A V I E W F R O M C H A R L O T T E T O W N , P R I N C E E D W A R D I S L A N D
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Just recently another public meeting was held to discuss a new venture in Victoria Park. This time it was a proposed 10,000 square feet skateboard park. Four sites were proposed: between the Canteen and the Park Keeper's house, to the right of the road to the tennis court, to the left of the road that once went through the park to Brighton Road or along by the playground that is to the west side of the park. The sites, or the use, for that matter are immaterial, because we should not be adding anything more to Victoria Park as a matter of fact we should have a long term plan toward toning it down. AND we are not the first people to say that.
I should begin with the history of the park. It is long and perplexing. When the city was laid out by Holland/Patterson/Wright in the 1768-71 the land that is the park was part of the Common. It was in 1793 [the deed dates May 16th 1789] that our second Lieut-Governor, Edmund Fanning, set aside the land for the use of the Administrator of the Government [ie. himself and those that would follow him.]. It was referred to as The Government House Farm or, often, by the name of Fanning Bank.
The farm was the natural site for Government House when tenders were called in September 1832. It was also the natural area to move and reconstruct the Prince Edward Battery in 1805. It also was a very fine site for the meridional lines to regulate surveyors with the survey stones when they needed "a home" in 1820.
For over the first half of the 19th century it was truly a farm, the site of our fine Government House and the major defence centre for our town. The place was accessed by Christian's Bridge that crossed over Spring Park Brook at the end of Kent Street. In the 1860's there began a effort to create a public park out there. The Islander newspaper on September 1, 1865 encourage that one half the farm should be restored to the inhabitants of Charlottetown as it would "....supply a place of retreat from the dust and filth of the town". This idea was not looked on favourable by the incumbents of Government House at the time and so the debate continued...and continued.
When we joined Confederation in 1873 the Government Farm lands came under a different jurisdiction. During the negotiation that led up to our July 1st. an act was shaped "to vest a certain portion of Government House Farm in the City of Charlottetown... for the sole purpose of a Park, Promenade and Pleasure Ground". The City was to create by-laws for the management of the park.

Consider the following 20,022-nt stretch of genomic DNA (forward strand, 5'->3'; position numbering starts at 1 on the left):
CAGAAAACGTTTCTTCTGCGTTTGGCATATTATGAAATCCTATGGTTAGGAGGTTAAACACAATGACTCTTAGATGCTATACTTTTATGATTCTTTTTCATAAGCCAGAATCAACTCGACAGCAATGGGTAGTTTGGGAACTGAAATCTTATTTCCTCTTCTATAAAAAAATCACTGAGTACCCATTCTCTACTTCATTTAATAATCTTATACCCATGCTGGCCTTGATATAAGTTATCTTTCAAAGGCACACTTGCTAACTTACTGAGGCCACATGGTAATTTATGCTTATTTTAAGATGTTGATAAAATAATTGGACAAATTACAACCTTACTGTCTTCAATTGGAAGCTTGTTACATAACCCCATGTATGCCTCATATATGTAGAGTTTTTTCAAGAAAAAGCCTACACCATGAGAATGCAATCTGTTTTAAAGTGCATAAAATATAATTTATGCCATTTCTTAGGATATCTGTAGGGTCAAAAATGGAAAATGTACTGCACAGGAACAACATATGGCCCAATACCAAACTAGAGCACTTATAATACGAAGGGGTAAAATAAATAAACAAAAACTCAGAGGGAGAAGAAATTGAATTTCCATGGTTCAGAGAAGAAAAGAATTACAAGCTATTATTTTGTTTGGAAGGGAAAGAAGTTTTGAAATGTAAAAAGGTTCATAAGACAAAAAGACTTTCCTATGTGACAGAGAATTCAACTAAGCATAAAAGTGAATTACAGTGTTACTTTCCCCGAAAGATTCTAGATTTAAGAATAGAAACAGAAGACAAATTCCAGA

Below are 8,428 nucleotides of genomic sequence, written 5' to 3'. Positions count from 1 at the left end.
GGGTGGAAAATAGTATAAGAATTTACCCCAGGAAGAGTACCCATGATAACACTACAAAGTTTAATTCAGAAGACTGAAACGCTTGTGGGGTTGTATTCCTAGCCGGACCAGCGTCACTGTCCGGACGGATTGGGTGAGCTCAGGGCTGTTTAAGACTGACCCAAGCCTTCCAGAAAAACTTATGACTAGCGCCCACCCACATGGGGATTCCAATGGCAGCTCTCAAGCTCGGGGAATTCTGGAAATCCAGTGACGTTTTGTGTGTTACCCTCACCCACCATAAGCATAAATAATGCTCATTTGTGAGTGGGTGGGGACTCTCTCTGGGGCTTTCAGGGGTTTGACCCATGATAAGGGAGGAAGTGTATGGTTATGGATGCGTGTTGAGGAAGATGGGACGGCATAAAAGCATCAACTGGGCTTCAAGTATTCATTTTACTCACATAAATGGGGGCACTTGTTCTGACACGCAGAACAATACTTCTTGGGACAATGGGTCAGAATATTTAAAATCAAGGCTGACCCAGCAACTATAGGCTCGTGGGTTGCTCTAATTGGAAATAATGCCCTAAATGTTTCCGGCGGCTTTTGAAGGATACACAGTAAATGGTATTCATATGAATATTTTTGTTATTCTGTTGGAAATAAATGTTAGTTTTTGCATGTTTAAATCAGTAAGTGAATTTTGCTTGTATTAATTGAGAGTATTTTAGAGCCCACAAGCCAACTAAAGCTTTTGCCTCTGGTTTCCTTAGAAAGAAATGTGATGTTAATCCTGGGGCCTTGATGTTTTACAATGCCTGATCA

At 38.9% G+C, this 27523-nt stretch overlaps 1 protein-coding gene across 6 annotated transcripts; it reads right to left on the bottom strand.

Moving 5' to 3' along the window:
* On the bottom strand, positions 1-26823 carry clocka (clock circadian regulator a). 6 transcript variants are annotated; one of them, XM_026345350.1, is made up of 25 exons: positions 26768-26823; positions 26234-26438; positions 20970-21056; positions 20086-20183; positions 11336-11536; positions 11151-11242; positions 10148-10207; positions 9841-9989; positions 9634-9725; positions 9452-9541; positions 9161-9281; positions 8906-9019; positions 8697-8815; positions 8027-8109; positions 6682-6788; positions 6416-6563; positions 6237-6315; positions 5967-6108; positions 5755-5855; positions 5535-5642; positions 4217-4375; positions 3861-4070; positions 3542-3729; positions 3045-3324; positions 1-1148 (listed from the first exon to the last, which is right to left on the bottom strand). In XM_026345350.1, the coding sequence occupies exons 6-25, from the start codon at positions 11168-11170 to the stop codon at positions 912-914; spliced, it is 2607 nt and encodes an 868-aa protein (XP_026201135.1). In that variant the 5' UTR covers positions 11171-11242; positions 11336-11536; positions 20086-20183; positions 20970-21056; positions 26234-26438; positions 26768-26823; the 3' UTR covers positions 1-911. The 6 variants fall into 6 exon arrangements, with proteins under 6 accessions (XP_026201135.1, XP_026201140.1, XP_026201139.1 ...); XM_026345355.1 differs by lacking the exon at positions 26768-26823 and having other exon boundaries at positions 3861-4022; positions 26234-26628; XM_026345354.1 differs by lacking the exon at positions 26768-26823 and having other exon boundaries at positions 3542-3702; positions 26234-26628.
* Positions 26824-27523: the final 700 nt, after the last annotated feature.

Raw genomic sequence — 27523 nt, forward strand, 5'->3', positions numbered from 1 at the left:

Over the years this act has caused much legal pondering and the park has evolved sometimes following the aspirations of the community and sometimes not and sometimes bending the laws and other times fighting furiously to protect them. The one thing that is sure, Victoria Park has always been a place of deep pride and concern to the citizens of this community.
Over the years the park has been threatened by cows and horses, nude bathers [particularly men], horse races, by automobiles and an excessive amount of construction and very, very bright lights. Some of the things that we did missed were The Charlottetown Hotel being placed there in the 1927 and Queen Charlotte Armories being located in the field west of Government House in the 1940's . . . so we did win some battles.
In an legal debate regarding Beacon Hill Park, on the very other side of our country, a judge pointed out even in the early 1900's that "...contemporary standards of appropriate public recreation and enjoyment are not necessarily the same as those held in the 1880's" and I think that is exactly what we are up against here in regard to Victoria Park. Another issue is that the Mission Statement of the City's Department of Parks and Recreation. It is very, very much geared toward active team recreation and not at all directed toward Greenways and passive recreation. So there is no question that we need a review of the departments mission statement. Hockey teams, baseball teams and any other team sport present an automatic advocacy group and, if I am pardoned an opinion, they have more experienced at hollering than the average nature lover, birdwatcher, star gazer, swimmer, kite flyer or hiker.
So Victoria Park is under scrutiny again. I loved a letter that I found in the Guardian of May 23, 1936 from Observer where it writes that " citizens must be blind indeed if they fail to see that [the park] is now in danger of being utterly degraded ... death of trees . . . violated by the artificial construction for sports and games . . ." and in 1903 the editorials were suggesting that the park be reserved for pedestrians only on Sunday afternoon.
Yes there is no doubt that Victoria Park has had its watchdogs over the years and they constitute a large caring body of our citizens.
Written Tuesday, February 05, 2002 at 10:56 PM